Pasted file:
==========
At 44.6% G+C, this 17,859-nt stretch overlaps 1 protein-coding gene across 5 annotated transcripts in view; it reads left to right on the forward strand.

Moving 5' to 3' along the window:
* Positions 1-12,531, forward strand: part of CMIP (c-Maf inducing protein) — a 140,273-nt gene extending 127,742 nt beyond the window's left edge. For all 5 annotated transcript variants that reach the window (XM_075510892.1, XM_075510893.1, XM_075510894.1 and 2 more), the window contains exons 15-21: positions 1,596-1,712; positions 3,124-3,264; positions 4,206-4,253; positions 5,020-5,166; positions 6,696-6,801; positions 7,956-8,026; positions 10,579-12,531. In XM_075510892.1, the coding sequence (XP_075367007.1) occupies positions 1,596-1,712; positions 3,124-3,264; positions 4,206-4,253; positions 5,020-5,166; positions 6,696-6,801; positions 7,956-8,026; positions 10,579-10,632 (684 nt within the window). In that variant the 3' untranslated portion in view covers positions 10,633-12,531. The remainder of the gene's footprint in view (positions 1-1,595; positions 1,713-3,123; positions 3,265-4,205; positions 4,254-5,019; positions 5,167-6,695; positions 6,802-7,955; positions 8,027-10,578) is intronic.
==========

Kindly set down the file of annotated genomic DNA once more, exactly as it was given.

At 44.6% G+C, this 17,859-nt stretch overlaps 1 protein-coding gene across 5 annotated transcripts in view; it reads left to right on the forward strand.

Moving 5' to 3' along the window:
* Positions 1-12,531, forward strand: part of CMIP (c-Maf inducing protein) — a 140,273-nt gene extending 127,742 nt beyond the window's left edge. For all 5 annotated transcript variants that reach the window (XM_075510892.1, XM_075510893.1, XM_075510894.1 and 2 more), the window contains exons 15-21: positions 1,596-1,712; positions 3,124-3,264; positions 4,206-4,253; positions 5,020-5,166; positions 6,696-6,801; positions 7,956-8,026; positions 10,579-12,531. In XM_075510892.1, the coding sequence (XP_075367007.1) occupies positions 1,596-1,712; positions 3,124-3,264; positions 4,206-4,253; positions 5,020-5,166; positions 6,696-6,801; positions 7,956-8,026; positions 10,579-10,632 (684 nt within the window). In that variant the 3' untranslated portion in view covers positions 10,633-12,531. The remainder of the gene's footprint in view (positions 1-1,595; positions 1,713-3,123; positions 3,265-4,205; positions 4,254-5,019; positions 5,167-6,695; positions 6,802-7,955; positions 8,027-10,578) is intronic.